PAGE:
At the beginning of the year, I give students reading surveys to get a handle on their habits, tastes, feelings, and experiences around reading. Some of these include the Garfield survey, the Title Recognition Test, and others that I have either made or collected throughout the years. I get a good baseline from this data, and use it to inform my initial reading conferences with students. I communicate my expectations for appropriate book choices the students need to make for themselves, and in order to choose well they need to know themselves as readers.


2. Many kids were lacking passions for books OR had one book or single reading experience that they keep going back to and didn’t quite know how to recreate that experience with other books. 3. Most kids did not identify a favorite book or author in the beginning of the year.

ALL kids know who Jeff Kinney is, whether they’ve read Diary of a Wimpy Kid or not! I think there is much to learn from this. With all due respect to Mr. Kinney, there are other authors and series out there! We (teachers) can “market” other books to our students and create a buzz around other books and authors that kids will like and want to be seen reading. This is important because reading in school is very social and children are highly aware of what everyone around them is reading. If they can feel excitement while reading a book once, we can help them learn how to take that experience and generalize it to new reading experiences. In fact, Stephen Krashen wrote about this here and referred to Jim Trelease’s idea of “the home run book:”

…a limited number of positive experiences with reading
may be enough to create a reader. Jim Trelease (personal communication) has in
fact suggested that one very positive experience can create a reader, one “home run”
It is imperative that teachers include reading motivation as an important piece of the reading skill set that we monitor, document, and teach into.
3. Many kids were not making enough time for reading once out of school.
A lot has been written about reading volume and time spent on reading. I refer to the research from Anne Cunningham and Keith Stanovich when I talk with parents about the importance of reading volume. To inform my practice, I lean into work by Lucy Calkins and Donalyn Miller, who both stress the importance of pulling kids into the volume conversation. More time spent in school reading often translates into increased time spent reading outside of school. I have found this to be true for many students, and my proof is in the 40 Book Challenge results. The past few years have been richly rewarding when kids tally up their books and realize how much reading they have accomplished.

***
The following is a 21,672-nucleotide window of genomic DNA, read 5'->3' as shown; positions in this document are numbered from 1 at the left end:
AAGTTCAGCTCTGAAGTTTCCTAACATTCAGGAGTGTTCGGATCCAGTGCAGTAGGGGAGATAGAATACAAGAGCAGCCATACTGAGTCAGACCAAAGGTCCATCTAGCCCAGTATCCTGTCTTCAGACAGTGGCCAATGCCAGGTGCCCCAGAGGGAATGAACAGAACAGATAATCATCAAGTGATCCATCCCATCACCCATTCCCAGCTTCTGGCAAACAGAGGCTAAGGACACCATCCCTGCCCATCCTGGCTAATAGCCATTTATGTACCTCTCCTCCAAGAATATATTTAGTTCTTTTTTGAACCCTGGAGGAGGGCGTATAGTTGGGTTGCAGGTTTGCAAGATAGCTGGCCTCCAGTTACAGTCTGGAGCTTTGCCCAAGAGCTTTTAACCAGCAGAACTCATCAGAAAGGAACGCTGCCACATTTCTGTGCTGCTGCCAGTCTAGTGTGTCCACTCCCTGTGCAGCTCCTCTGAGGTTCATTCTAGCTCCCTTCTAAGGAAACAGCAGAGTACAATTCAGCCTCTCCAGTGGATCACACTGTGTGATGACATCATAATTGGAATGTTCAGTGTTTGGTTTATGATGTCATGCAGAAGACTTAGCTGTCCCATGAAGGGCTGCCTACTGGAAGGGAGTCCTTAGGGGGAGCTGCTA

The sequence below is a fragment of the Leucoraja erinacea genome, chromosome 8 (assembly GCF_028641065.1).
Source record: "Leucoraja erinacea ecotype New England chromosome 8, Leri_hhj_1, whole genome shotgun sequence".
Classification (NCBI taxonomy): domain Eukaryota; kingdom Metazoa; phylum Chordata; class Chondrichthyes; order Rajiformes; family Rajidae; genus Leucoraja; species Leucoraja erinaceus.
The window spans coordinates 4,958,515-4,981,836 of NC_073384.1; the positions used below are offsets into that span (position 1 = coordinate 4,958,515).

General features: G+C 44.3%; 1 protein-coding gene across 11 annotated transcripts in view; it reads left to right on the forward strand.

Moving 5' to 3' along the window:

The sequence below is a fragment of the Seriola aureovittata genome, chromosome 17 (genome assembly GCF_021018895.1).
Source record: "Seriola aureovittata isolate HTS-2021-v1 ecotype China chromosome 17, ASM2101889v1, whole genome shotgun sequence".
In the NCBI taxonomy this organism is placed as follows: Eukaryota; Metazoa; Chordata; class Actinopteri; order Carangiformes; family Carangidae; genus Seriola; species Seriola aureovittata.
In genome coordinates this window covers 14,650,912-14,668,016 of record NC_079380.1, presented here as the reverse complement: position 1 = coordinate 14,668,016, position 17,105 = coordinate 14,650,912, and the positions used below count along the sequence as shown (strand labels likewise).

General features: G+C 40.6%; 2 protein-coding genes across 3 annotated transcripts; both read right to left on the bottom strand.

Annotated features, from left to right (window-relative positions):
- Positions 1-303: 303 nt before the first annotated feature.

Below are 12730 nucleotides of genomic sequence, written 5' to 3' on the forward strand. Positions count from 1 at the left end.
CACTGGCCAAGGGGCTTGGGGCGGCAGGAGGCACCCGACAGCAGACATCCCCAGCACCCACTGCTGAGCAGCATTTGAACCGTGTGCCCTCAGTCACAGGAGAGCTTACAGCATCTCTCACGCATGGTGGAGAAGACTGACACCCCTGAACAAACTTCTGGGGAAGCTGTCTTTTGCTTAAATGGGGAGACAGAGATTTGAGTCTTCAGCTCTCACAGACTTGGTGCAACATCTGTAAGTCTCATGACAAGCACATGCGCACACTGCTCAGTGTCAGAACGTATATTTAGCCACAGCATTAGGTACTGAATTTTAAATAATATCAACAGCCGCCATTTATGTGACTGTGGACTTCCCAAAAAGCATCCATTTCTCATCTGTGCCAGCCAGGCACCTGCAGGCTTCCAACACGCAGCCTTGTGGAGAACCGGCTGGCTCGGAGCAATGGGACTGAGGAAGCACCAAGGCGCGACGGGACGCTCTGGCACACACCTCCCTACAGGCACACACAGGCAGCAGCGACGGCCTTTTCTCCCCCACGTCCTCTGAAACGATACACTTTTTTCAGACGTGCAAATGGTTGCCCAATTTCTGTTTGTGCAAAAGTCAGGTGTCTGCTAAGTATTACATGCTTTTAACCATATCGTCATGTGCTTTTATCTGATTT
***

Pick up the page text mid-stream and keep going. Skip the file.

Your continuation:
4. Kids were mostly passive readers, expecting the book to do the work of reading, and not working up what Kathy Collins calls “brain sweat” while reading.

It’s a lot of work to keep kids reading in just right books, and we want them digging in and having robust reading experiences. In my reading workshop, I am on high alert for students who are posing with their books, just kind of dozing or daydreaming with a book in their hands. Bad habits are harder to break than good ones are to form, so it is not acceptable to “pretend” read in 5th grade. While working with Kathy Collins in our school this year, I loved her idea of the author doing all of this work to write the book and it’s our job as a reader to have an active reading experience that makes our brains sweat a bit. Kids need to know that’s an expectation, and that it’s good for them! What are some ways you combat passive reading?

Partnership work helps make children accountable for their reading in authentic ways. I am excited to do more work around reading partnerships this year. I also had students writing me letters about their reading, as well as sharing comments in their googledocs logs with classmates.

Student reading log in googledocs

Student reading log in googledocs

Also, I cannot stress enough the importance of daily read aloud work with talk as an integral component of literacy instruction. I will be posting more about structures and routines on this component, as well as shared reading, as pieces of a balanced literacy framework.

So, for now I am busy planning and dreaming of the reading work that happens soon!

Skip to toolbar